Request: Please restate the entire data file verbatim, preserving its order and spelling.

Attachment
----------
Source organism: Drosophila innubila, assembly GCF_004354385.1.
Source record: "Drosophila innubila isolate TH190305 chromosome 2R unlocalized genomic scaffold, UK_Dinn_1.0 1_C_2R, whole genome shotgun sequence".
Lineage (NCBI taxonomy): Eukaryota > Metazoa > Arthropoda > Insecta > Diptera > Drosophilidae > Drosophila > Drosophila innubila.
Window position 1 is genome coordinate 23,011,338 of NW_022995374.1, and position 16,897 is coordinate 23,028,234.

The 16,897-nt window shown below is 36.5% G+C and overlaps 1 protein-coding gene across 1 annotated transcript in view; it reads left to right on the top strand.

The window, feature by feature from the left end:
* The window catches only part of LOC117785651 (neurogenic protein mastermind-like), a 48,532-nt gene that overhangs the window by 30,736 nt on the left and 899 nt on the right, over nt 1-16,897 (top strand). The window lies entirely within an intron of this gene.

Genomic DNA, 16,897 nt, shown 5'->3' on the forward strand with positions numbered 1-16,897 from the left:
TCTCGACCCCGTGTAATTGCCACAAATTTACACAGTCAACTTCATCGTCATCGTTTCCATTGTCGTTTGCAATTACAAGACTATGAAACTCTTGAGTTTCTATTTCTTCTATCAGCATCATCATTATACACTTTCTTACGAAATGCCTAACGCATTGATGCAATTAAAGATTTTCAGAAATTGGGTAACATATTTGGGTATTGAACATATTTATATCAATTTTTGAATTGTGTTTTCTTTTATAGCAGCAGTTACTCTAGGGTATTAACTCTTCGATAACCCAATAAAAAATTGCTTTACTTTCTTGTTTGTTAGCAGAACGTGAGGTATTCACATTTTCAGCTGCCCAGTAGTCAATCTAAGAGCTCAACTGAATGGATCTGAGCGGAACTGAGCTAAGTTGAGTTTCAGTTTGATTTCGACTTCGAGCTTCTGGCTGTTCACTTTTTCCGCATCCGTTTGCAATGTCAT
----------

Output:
Source organism: Drosophila innubila, assembly GCF_004354385.1.
Source record: "Drosophila innubila isolate TH190305 chromosome 2R unlocalized genomic scaffold, UK_Dinn_1.0 1_C_2R, whole genome shotgun sequence".
Lineage (NCBI taxonomy): Eukaryota > Metazoa > Arthropoda > Insecta > Diptera > Drosophilidae > Drosophila > Drosophila innubila.
Window position 1 is genome coordinate 23,011,338 of NW_022995374.1, and position 16,897 is coordinate 23,028,234.

The 16,897-nt window shown below is 36.5% G+C and overlaps 1 protein-coding gene across 1 annotated transcript in view; it reads left to right on the top strand.

The window, feature by feature from the left end:
* The window catches only part of LOC117785651 (neurogenic protein mastermind-like), a 48,532-nt gene that overhangs the window by 30,736 nt on the left and 899 nt on the right, over nt 1-16,897 (top strand). The window lies entirely within an intron of this gene.

Genomic DNA, 16,897 nt, shown 5'->3' on the forward strand with positions numbered 1-16,897 from the left:
TCTCGACCCCGTGTAATTGCCACAAATTTACACAGTCAACTTCATCGTCATCGTTTCCATTGTCGTTTGCAATTACAAGACTATGAAACTCTTGAGTTTCTATTTCTTCTATCAGCATCATCATTATACACTTTCTTACGAAATGCCTAACGCATTGATGCAATTAAAGATTTTCAGAAATTGGGTAACATATTTGGGTATTGAACATATTTATATCAATTTTTGAATTGTGTTTTCTTTTATAGCAGCAGTTACTCTAGGGTATTAACTCTTCGATAACCCAATAAAAAATTGCTTTACTTTCTTGTTTGTTAGCAGAACGTGAGGTATTCACATTTTCAGCTGCCCAGTAGTCAATCTAAGAGCTCAACTGAATGGATCTGAGCGGAACTGAGCTAAGTTGAGTTTCAGTTTGATTTCGACTTCGAGCTTCTGGCTGTTCACTTTTTCCGCATCCGTTTGCAATGTCAT